Government testing of fully vaccinated passengers at the border will be stopping, but islanders will be encouraged to self-test more frequently, as Jersey braces for a “likely” fourth wave of covid.
Announced by Ministers this afternoon, the measures are the key tenets of Jersey’s Covid Winter Strategy, which marks another significant relaxation in Government-mandated actions and a shift towards islanders taking personal responsibility for their own testing needs and risk assessments.
As well as for the fully vaccinated, border testing will be removed from Tuesday 2 November for those who can present a negative pre-departure covid test or show proof that they have recovered from covid within 90 days prior to travelling.
The change is expected to lead to an 80% drop in the number of border tests being conducted.
Travellers who are not fully vaccinated will still have to undergo a PCR swab test and isolate until their result, and all passengers will still need to complete a pre-departure form. Everyone who has been to a UK 'red list' country will still need to isolate for 10 days, regardless of vaccine status.
While the Government’s scientific advisers previously called for the introduction of random covid testing for passengers in the event of universal PCR testing being phased out, no additional traveller ‘surveillance’ measures have been announced.
But while the Government is stepping back border testing, it wants islanders over the age of 12 to test themselves more frequently during the festive period – particularly if they are returning from travels or seeing vulnerable or elderly people. The intention, the Chief Minister said, was to test more people on a weekly basis.
By 26 October, Ministers are hoping to have a website up and running that will allow islanders to register to have lateral flow tests posted to them. The tests can then be administered at home, and sent away for processing. Anyone who tests positive will then be invited for a PCR test to confirm their result.
Deputy Medical Officer of Health, Dr Ivan Muscat, said that lateral flow tests were very effective at picking up the more infectious Delta variant of covid even in early stages.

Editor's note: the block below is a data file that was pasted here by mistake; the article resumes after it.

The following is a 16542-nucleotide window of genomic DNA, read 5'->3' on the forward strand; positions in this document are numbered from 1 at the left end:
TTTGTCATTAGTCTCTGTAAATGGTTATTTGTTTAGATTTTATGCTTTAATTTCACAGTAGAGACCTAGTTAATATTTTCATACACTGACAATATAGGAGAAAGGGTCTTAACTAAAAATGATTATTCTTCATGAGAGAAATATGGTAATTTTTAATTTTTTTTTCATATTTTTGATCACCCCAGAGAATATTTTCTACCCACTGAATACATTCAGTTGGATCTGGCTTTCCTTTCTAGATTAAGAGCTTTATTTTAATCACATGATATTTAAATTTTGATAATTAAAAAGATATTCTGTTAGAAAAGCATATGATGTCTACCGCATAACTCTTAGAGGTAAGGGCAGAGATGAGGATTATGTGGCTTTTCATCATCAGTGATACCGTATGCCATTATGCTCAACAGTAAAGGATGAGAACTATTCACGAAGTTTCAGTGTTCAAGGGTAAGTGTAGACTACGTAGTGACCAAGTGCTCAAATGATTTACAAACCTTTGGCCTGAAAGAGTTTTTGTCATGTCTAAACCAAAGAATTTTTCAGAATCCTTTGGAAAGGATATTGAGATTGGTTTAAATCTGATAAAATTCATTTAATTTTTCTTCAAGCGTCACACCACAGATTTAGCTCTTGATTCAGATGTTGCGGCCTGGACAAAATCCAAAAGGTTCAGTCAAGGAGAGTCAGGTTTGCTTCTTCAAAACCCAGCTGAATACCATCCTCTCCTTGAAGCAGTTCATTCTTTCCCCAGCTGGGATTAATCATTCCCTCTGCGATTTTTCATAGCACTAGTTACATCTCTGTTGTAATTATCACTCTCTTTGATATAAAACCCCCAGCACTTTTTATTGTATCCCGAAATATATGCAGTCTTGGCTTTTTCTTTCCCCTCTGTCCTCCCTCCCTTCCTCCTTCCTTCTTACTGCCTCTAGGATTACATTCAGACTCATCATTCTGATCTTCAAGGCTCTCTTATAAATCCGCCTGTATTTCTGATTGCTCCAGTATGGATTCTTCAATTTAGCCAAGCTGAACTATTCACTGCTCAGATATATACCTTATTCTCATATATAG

Other recommended mitigating measures during this time include booster vaccines, keeping a small social group, physical distancing, ensuring good ventilation of spaces and ensuring good hand and respiratory hygiene.
The strategy announcement comes as covid cases are beginning to rise locally, in the UK and in Guernsey.
Officials say they’re anticipating a fourth wave, but haven’t modelled when it will come, its scale or impact on the hospital.
While the island’s high vaccination take-up saw rates of “serious” disease drop from 4% of infections in the second wave to 1% in the third, there are concerns of a bounce in light of waning vaccine protection.
“As soon as islanders are eligible for boosters, we need them to come forward – any lacuna between that fading protection and the uptake of the booster dose could be a danger point for vulnerable and more elderly islanders,” warned Alex Khaldi, Interim Director of Public Health Policy.
While Guernsey has now "strongly recommended" the return of masks as a result of cases doubling to more than 200 in the past week, Jersey Ministers are not issuing any additional guidance or enforceable measures at this stage.
However, if there is a sharp increase in “severe disease” that places pressure on the hospital or high levels of sickness among Emergency Services, ports or key utilities starts causing disruption then “strong” voluntary measures will be introduced as a first step.
Ministers will only look at legal measures as a “last resort”.
UK Health Minister Sajid Javid insisted that “life is not back to normal” and that people should continue to be cautious in a downbeat press conference yesterday, in which he said cases could reach 100,000 a day over the winter, with new variants emerging.
During today's press conference, Chief Minister Senator John Le Fondré described Jersey's winter strategy as a means of "safeguarding public health without significantly disrupting islanders’ lives."
He said it was about the actions "we can all take" to "avoid the need for imposed legal measures."
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